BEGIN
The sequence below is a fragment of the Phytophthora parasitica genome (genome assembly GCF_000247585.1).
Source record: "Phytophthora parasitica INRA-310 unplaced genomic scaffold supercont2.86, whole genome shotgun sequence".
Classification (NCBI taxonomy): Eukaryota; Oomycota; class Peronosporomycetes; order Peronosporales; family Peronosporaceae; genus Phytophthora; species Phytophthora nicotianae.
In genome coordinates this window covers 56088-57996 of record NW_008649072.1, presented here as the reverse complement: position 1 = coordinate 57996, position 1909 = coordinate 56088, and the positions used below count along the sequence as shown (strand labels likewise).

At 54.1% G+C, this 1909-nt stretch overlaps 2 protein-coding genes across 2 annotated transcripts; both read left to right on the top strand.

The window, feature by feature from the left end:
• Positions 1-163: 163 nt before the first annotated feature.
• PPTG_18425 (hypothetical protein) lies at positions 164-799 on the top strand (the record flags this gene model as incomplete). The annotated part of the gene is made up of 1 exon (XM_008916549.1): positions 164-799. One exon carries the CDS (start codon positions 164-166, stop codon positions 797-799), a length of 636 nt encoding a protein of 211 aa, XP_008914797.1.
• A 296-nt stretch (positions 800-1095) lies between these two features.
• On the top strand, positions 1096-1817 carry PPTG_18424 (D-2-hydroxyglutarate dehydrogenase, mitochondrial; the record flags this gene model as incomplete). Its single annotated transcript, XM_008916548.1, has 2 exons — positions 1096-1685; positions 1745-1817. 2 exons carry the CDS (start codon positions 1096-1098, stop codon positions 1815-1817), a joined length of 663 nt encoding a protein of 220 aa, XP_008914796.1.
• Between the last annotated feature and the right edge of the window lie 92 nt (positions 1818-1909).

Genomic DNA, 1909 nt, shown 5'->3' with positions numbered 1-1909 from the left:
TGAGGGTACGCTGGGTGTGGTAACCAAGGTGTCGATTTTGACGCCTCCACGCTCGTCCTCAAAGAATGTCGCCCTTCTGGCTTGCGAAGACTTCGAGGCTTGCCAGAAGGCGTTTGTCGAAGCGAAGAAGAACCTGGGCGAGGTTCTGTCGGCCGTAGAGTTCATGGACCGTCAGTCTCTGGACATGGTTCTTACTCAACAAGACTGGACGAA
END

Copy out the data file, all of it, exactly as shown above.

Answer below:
The sequence below is a fragment of the Phytophthora parasitica genome (genome assembly GCF_000247585.1).
Source record: "Phytophthora parasitica INRA-310 unplaced genomic scaffold supercont2.86, whole genome shotgun sequence".
Classification (NCBI taxonomy): Eukaryota; Oomycota; class Peronosporomycetes; order Peronosporales; family Peronosporaceae; genus Phytophthora; species Phytophthora nicotianae.
In genome coordinates this window covers 56088-57996 of record NW_008649072.1, presented here as the reverse complement: position 1 = coordinate 57996, position 1909 = coordinate 56088, and the positions used below count along the sequence as shown (strand labels likewise).

At 54.1% G+C, this 1909-nt stretch overlaps 2 protein-coding genes across 2 annotated transcripts; both read left to right on the top strand.

The window, feature by feature from the left end:
• Positions 1-163: 163 nt before the first annotated feature.
• PPTG_18425 (hypothetical protein) lies at positions 164-799 on the top strand (the record flags this gene model as incomplete). The annotated part of the gene is made up of 1 exon (XM_008916549.1): positions 164-799. One exon carries the CDS (start codon positions 164-166, stop codon positions 797-799), a length of 636 nt encoding a protein of 211 aa, XP_008914797.1.
• A 296-nt stretch (positions 800-1095) lies between these two features.
• On the top strand, positions 1096-1817 carry PPTG_18424 (D-2-hydroxyglutarate dehydrogenase, mitochondrial; the record flags this gene model as incomplete). Its single annotated transcript, XM_008916548.1, has 2 exons — positions 1096-1685; positions 1745-1817. 2 exons carry the CDS (start codon positions 1096-1098, stop codon positions 1815-1817), a joined length of 663 nt encoding a protein of 220 aa, XP_008914796.1.
• Between the last annotated feature and the right edge of the window lie 92 nt (positions 1818-1909).

Genomic DNA, 1909 nt, shown 5'->3' with positions numbered 1-1909 from the left:
TGAGGGTACGCTGGGTGTGGTAACCAAGGTGTCGATTTTGACGCCTCCACGCTCGTCCTCAAAGAATGTCGCCCTTCTGGCTTGCGAAGACTTCGAGGCTTGCCAGAAGGCGTTTGTCGAAGCGAAGAAGAACCTGGGCGAGGTTCTGTCGGCCGTAGAGTTCATGGACCGTCAGTCTCTGGACATGGTTCTTACTCAACAAGACTGGACGAA